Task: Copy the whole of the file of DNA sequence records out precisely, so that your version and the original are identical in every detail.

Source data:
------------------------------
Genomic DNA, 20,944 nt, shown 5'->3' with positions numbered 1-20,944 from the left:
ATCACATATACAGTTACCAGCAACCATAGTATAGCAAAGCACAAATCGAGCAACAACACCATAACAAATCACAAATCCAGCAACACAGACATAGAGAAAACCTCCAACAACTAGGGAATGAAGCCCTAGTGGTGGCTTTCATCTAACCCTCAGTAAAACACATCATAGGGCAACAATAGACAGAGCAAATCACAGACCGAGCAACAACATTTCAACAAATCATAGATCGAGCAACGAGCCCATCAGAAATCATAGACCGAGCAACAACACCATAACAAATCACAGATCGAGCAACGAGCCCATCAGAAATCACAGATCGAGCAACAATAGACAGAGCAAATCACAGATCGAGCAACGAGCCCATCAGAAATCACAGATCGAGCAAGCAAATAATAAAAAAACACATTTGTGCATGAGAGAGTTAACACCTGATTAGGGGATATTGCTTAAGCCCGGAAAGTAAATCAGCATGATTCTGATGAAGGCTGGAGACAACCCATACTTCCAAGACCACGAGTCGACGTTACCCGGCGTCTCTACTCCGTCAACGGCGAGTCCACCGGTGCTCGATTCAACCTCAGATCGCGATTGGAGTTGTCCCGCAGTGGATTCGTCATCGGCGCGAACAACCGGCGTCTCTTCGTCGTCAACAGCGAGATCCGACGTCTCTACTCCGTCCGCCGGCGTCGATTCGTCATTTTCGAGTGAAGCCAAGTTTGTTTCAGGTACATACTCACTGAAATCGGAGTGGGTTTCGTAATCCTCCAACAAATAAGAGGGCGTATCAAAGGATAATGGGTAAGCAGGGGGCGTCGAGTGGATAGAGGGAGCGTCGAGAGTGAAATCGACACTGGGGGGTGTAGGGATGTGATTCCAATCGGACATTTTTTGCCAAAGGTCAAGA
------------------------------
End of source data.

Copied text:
Genomic DNA, 20,944 nt, shown 5'->3' with positions numbered 1-20,944 from the left:
ATCACATATACAGTTACCAGCAACCATAGTATAGCAAAGCACAAATCGAGCAACAACACCATAACAAATCACAAATCCAGCAACACAGACATAGAGAAAACCTCCAACAACTAGGGAATGAAGCCCTAGTGGTGGCTTTCATCTAACCCTCAGTAAAACACATCATAGGGCAACAATAGACAGAGCAAATCACAGACCGAGCAACAACATTTCAACAAATCATAGATCGAGCAACGAGCCCATCAGAAATCATAGACCGAGCAACAACACCATAACAAATCACAGATCGAGCAACGAGCCCATCAGAAATCACAGATCGAGCAACAATAGACAGAGCAAATCACAGATCGAGCAACGAGCCCATCAGAAATCACAGATCGAGCAAGCAAATAATAAAAAAACACATTTGTGCATGAGAGAGTTAACACCTGATTAGGGGATATTGCTTAAGCCCGGAAAGTAAATCAGCATGATTCTGATGAAGGCTGGAGACAACCCATACTTCCAAGACCACGAGTCGACGTTACCCGGCGTCTCTACTCCGTCAACGGCGAGTCCACCGGTGCTCGATTCAACCTCAGATCGCGATTGGAGTTGTCCCGCAGTGGATTCGTCATCGGCGCGAACAACCGGCGTCTCTTCGTCGTCAACAGCGAGATCCGACGTCTCTACTCCGTCCGCCGGCGTCGATTCGTCATTTTCGAGTGAAGCCAAGTTTGTTTCAGGTACATACTCACTGAAATCGGAGTGGGTTTCGTAATCCTCCAACAAATAAGAGGGCGTATCAAAGGATAATGGGTAAGCAGGGGGCGTCGAGTGGATAGAGGGAGCGTCGAGAGTGAAATCGACACTGGGGGGTGTAGGGATGTGATTCCAATCGGACATTTTTTGCCAAAGGTCAAGA